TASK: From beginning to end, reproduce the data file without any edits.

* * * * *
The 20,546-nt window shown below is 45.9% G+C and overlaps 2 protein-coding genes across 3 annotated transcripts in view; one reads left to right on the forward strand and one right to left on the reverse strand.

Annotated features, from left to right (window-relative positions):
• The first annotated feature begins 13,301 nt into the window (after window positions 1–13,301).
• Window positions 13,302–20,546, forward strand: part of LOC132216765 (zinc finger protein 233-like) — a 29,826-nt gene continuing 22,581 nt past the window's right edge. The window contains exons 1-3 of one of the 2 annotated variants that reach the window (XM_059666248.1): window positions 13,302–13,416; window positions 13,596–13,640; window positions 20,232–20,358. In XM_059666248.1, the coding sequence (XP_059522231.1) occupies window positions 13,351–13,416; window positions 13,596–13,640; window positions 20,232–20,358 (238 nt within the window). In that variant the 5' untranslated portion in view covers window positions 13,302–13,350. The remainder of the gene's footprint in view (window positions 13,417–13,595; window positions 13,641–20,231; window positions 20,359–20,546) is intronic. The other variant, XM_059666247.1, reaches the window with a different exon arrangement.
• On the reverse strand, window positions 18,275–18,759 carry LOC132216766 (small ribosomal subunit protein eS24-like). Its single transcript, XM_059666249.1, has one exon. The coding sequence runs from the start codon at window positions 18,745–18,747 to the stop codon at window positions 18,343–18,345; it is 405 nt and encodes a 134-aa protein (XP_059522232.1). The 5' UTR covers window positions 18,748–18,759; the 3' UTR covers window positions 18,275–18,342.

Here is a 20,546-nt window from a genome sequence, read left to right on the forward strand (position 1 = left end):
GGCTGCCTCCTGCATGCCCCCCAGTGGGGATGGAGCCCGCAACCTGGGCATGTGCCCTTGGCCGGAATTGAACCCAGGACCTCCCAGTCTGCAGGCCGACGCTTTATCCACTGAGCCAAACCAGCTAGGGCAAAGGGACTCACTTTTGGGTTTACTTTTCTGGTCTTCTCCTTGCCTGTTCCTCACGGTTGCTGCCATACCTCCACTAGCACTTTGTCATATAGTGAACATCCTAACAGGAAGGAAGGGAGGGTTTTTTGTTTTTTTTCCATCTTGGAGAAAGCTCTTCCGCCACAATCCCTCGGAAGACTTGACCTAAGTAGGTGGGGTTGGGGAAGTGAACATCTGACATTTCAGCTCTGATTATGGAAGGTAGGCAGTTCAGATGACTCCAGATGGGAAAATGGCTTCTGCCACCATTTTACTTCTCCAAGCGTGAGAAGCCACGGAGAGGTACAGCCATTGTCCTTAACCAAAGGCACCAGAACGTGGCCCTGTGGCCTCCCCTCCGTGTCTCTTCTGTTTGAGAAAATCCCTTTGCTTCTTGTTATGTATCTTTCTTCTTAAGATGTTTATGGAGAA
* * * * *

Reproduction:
The 20,546-nt window shown below is 45.9% G+C and overlaps 2 protein-coding genes across 3 annotated transcripts in view; one reads left to right on the forward strand and one right to left on the reverse strand.

Annotated features, from left to right (window-relative positions):
• The first annotated feature begins 13,301 nt into the window (after window positions 1–13,301).
• Window positions 13,302–20,546, forward strand: part of LOC132216765 (zinc finger protein 233-like) — a 29,826-nt gene continuing 22,581 nt past the window's right edge. The window contains exons 1-3 of one of the 2 annotated variants that reach the window (XM_059666248.1): window positions 13,302–13,416; window positions 13,596–13,640; window positions 20,232–20,358. In XM_059666248.1, the coding sequence (XP_059522231.1) occupies window positions 13,351–13,416; window positions 13,596–13,640; window positions 20,232–20,358 (238 nt within the window). In that variant the 5' untranslated portion in view covers window positions 13,302–13,350. The remainder of the gene's footprint in view (window positions 13,417–13,595; window positions 13,641–20,231; window positions 20,359–20,546) is intronic. The other variant, XM_059666247.1, reaches the window with a different exon arrangement.
• On the reverse strand, window positions 18,275–18,759 carry LOC132216766 (small ribosomal subunit protein eS24-like). Its single transcript, XM_059666249.1, has one exon. The coding sequence runs from the start codon at window positions 18,745–18,747 to the stop codon at window positions 18,343–18,345; it is 405 nt and encodes a 134-aa protein (XP_059522232.1). The 5' UTR covers window positions 18,748–18,759; the 3' UTR covers window positions 18,275–18,342.

Here is a 20,546-nt window from a genome sequence, read left to right on the forward strand (position 1 = left end):
GGCTGCCTCCTGCATGCCCCCCAGTGGGGATGGAGCCCGCAACCTGGGCATGTGCCCTTGGCCGGAATTGAACCCAGGACCTCCCAGTCTGCAGGCCGACGCTTTATCCACTGAGCCAAACCAGCTAGGGCAAAGGGACTCACTTTTGGGTTTACTTTTCTGGTCTTCTCCTTGCCTGTTCCTCACGGTTGCTGCCATACCTCCACTAGCACTTTGTCATATAGTGAACATCCTAACAGGAAGGAAGGGAGGGTTTTTTGTTTTTTTTCCATCTTGGAGAAAGCTCTTCCGCCACAATCCCTCGGAAGACTTGACCTAAGTAGGTGGGGTTGGGGAAGTGAACATCTGACATTTCAGCTCTGATTATGGAAGGTAGGCAGTTCAGATGACTCCAGATGGGAAAATGGCTTCTGCCACCATTTTACTTCTCCAAGCGTGAGAAGCCACGGAGAGGTACAGCCATTGTCCTTAACCAAAGGCACCAGAACGTGGCCCTGTGGCCTCCCCTCCGTGTCTCTTCTGTTTGAGAAAATCCCTTTGCTTCTTGTTATGTATCTTTCTTCTTAAGATGTTTATGGAGAA